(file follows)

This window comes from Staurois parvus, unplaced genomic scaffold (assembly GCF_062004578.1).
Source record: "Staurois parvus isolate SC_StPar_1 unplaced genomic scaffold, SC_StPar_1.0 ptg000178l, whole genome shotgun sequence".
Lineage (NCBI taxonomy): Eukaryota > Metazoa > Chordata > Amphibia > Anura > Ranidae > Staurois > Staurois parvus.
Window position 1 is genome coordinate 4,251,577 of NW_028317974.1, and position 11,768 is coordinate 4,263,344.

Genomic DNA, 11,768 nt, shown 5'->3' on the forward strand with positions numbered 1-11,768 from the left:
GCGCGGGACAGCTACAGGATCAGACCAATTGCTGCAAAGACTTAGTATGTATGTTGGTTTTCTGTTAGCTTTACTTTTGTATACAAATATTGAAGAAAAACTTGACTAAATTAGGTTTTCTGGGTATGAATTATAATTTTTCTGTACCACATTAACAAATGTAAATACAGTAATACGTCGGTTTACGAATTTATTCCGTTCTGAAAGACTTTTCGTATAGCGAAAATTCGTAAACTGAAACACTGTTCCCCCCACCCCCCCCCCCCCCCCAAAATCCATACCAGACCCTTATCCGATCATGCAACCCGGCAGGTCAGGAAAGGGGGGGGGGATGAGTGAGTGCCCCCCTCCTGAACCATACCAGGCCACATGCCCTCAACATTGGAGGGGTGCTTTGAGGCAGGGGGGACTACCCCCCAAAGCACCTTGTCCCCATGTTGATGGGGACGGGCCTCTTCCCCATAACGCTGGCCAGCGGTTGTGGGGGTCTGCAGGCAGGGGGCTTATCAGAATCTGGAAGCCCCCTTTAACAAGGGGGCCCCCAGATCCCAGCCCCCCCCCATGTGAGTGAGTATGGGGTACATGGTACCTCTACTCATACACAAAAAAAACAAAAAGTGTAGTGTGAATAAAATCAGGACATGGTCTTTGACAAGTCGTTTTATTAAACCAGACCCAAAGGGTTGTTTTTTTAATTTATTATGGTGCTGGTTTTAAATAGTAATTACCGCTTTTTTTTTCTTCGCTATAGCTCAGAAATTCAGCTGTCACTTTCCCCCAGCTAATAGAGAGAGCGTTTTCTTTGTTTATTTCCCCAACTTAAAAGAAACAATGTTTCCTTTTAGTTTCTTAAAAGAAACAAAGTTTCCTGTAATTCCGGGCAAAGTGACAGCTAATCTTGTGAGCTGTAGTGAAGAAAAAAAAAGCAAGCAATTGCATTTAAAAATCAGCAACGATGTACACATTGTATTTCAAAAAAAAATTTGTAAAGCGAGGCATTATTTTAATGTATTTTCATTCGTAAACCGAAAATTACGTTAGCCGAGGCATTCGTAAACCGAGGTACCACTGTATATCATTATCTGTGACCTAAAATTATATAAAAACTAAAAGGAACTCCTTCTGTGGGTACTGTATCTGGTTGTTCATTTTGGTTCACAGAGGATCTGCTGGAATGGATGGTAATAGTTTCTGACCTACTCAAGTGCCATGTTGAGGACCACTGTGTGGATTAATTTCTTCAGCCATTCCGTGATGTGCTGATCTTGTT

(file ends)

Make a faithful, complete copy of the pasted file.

This window comes from Staurois parvus, unplaced genomic scaffold (assembly GCF_062004578.1).
Source record: "Staurois parvus isolate SC_StPar_1 unplaced genomic scaffold, SC_StPar_1.0 ptg000178l, whole genome shotgun sequence".
Lineage (NCBI taxonomy): Eukaryota > Metazoa > Chordata > Amphibia > Anura > Ranidae > Staurois > Staurois parvus.
Window position 1 is genome coordinate 4,251,577 of NW_028317974.1, and position 11,768 is coordinate 4,263,344.

Genomic DNA, 11,768 nt, shown 5'->3' on the forward strand with positions numbered 1-11,768 from the left:
GCGCGGGACAGCTACAGGATCAGACCAATTGCTGCAAAGACTTAGTATGTATGTTGGTTTTCTGTTAGCTTTACTTTTGTATACAAATATTGAAGAAAAACTTGACTAAATTAGGTTTTCTGGGTATGAATTATAATTTTTCTGTACCACATTAACAAATGTAAATACAGTAATACGTCGGTTTACGAATTTATTCCGTTCTGAAAGACTTTTCGTATAGCGAAAATTCGTAAACTGAAACACTGTTCCCCCCACCCCCCCCCCCCCCCCAAAATCCATACCAGACCCTTATCCGATCATGCAACCCGGCAGGTCAGGAAAGGGGGGGGGGATGAGTGAGTGCCCCCCTCCTGAACCATACCAGGCCACATGCCCTCAACATTGGAGGGGTGCTTTGAGGCAGGGGGGACTACCCCCCAAAGCACCTTGTCCCCATGTTGATGGGGACGGGCCTCTTCCCCATAACGCTGGCCAGCGGTTGTGGGGGTCTGCAGGCAGGGGGCTTATCAGAATCTGGAAGCCCCCTTTAACAAGGGGGCCCCCAGATCCCAGCCCCCCCCCATGTGAGTGAGTATGGGGTACATGGTACCTCTACTCATACACAAAAAAAACAAAAAGTGTAGTGTGAATAAAATCAGGACATGGTCTTTGACAAGTCGTTTTATTAAACCAGACCCAAAGGGTTGTTTTTTTAATTTATTATGGTGCTGGTTTTAAATAGTAATTACCGCTTTTTTTTTCTTCGCTATAGCTCAGAAATTCAGCTGTCACTTTCCCCCAGCTAATAGAGAGAGCGTTTTCTTTGTTTATTTCCCCAACTTAAAAGAAACAATGTTTCCTTTTAGTTTCTTAAAAGAAACAAAGTTTCCTGTAATTCCGGGCAAAGTGACAGCTAATCTTGTGAGCTGTAGTGAAGAAAAAAAAAGCAAGCAATTGCATTTAAAAATCAGCAACGATGTACACATTGTATTTCAAAAAAAAATTTGTAAAGCGAGGCATTATTTTAATGTATTTTCATTCGTAAACCGAAAATTACGTTAGCCGAGGCATTCGTAAACCGAGGTACCACTGTATATCATTATCTGTGACCTAAAATTATATAAAAACTAAAAGGAACTCCTTCTGTGGGTACTGTATCTGGTTGTTCATTTTGGTTCACAGAGGATCTGCTGGAATGGATGGTAATAGTTTCTGACCTACTCAAGTGCCATGTTGAGGACCACTGTGTGGATTAATTTCTTCAGCCATTCCGTGATGTGCTGATCTTGTT